The Simplest Circle Cutting Jig With a Plunge Router

Introduction: The Simplest Circle Cutting Jig With a Plunge Router

About: I am an electronic artist living in Brooklyn, NY. I work with LEDs, microcontrollers, and analog electronics to create objects that I find beautiful.

If you have a router with plunge base, you can use it to cut circles without a special jig. Even though the diameter of the circle you can cut is quite limited, this would be a neat trick to know.

I happen to have a Makita trim router with plunge base, but most router should work the same way.

You need;

  • A Plunge router
  • A long screw that is the same size your router's template guide screw - longer than the material you are about to cut (Mine is 5mm Metric screw, and I used a 30mm long bolt)
  • A plastic or wood to use as a support - need to be longer than the diameter of the cut
  • Some double sided adhesive tape

That's it!

Step 1: Prepare Your Material

First, mark the center of the circle you want to cut. Then drill a hole for the center screw to go through.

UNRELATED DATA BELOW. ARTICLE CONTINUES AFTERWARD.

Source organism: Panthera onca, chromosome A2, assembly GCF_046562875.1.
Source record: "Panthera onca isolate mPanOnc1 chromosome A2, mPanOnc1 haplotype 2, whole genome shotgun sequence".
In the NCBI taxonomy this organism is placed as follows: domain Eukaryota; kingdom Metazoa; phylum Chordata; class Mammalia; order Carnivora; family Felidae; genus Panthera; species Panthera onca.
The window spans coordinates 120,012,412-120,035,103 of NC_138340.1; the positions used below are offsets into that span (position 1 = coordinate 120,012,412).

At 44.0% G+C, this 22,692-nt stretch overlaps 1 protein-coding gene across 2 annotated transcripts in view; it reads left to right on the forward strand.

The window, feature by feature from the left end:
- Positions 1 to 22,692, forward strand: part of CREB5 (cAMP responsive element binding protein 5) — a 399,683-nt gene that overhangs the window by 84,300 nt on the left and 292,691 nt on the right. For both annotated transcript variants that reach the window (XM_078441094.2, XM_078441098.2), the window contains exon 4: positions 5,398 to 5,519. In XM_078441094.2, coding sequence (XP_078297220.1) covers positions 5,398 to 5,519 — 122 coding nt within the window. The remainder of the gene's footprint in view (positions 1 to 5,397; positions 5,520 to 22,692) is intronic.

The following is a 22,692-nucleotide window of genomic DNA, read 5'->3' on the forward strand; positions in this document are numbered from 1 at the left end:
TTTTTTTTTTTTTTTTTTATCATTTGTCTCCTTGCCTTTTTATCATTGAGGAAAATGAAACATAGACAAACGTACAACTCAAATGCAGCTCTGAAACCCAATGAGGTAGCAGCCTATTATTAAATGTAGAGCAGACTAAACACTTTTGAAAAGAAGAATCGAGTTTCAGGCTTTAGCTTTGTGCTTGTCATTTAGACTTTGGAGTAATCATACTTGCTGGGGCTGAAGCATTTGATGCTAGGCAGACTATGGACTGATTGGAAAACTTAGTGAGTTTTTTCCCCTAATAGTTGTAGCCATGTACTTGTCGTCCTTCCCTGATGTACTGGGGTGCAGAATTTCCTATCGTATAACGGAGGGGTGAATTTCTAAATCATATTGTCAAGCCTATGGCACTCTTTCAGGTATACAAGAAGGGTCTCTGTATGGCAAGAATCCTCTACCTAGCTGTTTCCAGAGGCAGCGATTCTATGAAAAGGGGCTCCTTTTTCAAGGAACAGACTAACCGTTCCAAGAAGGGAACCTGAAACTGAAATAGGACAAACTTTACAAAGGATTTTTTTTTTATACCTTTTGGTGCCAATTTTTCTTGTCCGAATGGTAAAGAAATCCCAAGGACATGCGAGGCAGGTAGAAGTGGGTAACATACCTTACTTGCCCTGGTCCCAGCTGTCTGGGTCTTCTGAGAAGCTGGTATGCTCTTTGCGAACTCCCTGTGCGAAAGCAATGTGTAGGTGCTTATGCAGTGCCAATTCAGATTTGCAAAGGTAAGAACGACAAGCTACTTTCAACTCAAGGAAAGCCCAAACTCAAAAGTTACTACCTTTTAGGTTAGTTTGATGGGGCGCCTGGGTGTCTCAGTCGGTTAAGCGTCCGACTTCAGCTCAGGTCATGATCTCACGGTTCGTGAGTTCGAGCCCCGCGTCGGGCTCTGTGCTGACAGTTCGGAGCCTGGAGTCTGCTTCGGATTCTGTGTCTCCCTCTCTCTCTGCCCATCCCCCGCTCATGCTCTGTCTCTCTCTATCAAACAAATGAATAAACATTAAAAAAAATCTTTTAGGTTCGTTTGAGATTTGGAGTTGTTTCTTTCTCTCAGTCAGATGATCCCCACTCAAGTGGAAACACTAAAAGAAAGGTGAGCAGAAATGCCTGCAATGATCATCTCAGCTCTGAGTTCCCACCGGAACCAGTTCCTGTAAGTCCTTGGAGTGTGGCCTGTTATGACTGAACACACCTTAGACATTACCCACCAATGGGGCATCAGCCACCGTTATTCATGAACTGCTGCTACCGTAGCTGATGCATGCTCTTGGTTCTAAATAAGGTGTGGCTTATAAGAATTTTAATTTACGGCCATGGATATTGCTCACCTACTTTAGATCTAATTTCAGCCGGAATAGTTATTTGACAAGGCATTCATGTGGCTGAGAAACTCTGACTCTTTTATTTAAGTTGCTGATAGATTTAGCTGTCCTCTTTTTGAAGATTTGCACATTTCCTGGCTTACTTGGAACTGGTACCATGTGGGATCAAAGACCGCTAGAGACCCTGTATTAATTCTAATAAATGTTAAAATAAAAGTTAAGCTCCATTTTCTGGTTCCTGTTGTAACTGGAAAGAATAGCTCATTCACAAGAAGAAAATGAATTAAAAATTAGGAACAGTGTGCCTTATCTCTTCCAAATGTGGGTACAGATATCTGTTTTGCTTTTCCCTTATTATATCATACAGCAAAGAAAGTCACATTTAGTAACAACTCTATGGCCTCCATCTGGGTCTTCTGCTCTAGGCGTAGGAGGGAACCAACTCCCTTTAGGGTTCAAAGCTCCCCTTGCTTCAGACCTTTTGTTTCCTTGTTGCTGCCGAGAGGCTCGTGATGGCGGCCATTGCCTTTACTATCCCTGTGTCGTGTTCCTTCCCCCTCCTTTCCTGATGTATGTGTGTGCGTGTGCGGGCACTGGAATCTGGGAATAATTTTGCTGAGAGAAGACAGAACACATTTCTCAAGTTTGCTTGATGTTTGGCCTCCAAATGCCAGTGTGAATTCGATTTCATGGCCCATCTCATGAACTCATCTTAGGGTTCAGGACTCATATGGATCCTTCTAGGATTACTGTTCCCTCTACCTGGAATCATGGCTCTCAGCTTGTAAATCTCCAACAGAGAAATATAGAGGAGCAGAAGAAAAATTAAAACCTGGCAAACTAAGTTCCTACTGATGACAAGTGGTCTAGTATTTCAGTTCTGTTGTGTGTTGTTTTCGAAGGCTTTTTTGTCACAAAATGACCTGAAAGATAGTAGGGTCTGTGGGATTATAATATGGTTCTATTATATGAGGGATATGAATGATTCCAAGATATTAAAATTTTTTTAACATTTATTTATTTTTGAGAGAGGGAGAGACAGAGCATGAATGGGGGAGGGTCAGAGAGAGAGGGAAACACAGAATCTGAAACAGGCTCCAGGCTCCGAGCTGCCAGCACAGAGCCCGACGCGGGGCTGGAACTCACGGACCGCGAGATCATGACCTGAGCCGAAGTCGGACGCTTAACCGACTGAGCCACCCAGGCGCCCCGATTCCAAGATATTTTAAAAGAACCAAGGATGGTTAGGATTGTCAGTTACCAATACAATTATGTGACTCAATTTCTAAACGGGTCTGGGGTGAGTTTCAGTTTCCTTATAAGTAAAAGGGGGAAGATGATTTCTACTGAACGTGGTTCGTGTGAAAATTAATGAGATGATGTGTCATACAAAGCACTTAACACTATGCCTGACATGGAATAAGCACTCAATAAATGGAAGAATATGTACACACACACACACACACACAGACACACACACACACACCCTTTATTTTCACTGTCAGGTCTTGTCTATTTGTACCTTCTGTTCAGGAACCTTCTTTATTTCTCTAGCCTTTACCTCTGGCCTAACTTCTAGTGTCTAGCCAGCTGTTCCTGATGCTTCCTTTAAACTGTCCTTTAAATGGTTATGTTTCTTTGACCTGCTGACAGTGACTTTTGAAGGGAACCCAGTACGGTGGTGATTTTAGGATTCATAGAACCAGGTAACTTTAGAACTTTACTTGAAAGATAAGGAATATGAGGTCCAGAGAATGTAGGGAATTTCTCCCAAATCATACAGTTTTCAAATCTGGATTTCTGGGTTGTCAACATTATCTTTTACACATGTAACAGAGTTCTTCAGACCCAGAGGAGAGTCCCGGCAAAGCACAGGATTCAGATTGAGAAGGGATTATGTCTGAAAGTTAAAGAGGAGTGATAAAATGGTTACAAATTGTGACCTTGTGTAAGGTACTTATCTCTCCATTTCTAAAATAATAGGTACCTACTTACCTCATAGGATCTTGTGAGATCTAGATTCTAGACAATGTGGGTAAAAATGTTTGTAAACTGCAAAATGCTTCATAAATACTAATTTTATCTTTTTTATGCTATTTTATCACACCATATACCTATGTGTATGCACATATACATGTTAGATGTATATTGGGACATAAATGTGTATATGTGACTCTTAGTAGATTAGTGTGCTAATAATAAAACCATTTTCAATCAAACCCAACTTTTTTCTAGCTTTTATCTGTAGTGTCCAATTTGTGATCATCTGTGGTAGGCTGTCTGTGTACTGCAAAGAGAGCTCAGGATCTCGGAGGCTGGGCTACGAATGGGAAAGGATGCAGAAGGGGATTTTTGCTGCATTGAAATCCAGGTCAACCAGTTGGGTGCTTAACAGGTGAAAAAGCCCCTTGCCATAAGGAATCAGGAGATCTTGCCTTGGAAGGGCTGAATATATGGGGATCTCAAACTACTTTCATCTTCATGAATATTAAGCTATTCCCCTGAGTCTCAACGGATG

If you are making a complete circle, you need to attach a support from the back, so that your center point would not move when you complete the cut. (Might sounds obvious, but I only realized that by trying a first cut!)

Step 2: Attach the Router and Start Cutting

Secure your material to a stand or some suitable surface, and attached the router to the screw. Make sure that screw is not too tight and you can rotate the router freely a full circle.

Unless you are cutting something very thin, you would make a few paths to complete the cut. Stop after each path and clean up the debris.

If you used plastic sheet as the support, you should make sure not to go too deep past the material.

For my Makita router, the diameter of the cut (hole size) can be between about 3 to 3.5 inch. The hole size depends on the routing bit diameter - larger bit makes the hole larger.

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    2 Comments

    0
    oragamiunicorn
    oragamiunicorn

    1 year ago

    I wonder if you could get around the need to support the cut if you cut the circle in two halves, leaving say an inch of board between the two. when you have finished the main cut you could clear out most of the wood from the supporting bridges, and the do the final pass freehand. Not a perfect solution, but an option perhaps?

    0
    ledartist
    ledartist

    Reply 1 year ago

    Your method is possible, but I recommend just attach a piece of wood on the back side with tape or even screws. Freehand routing can be unpredictable, and safety is important.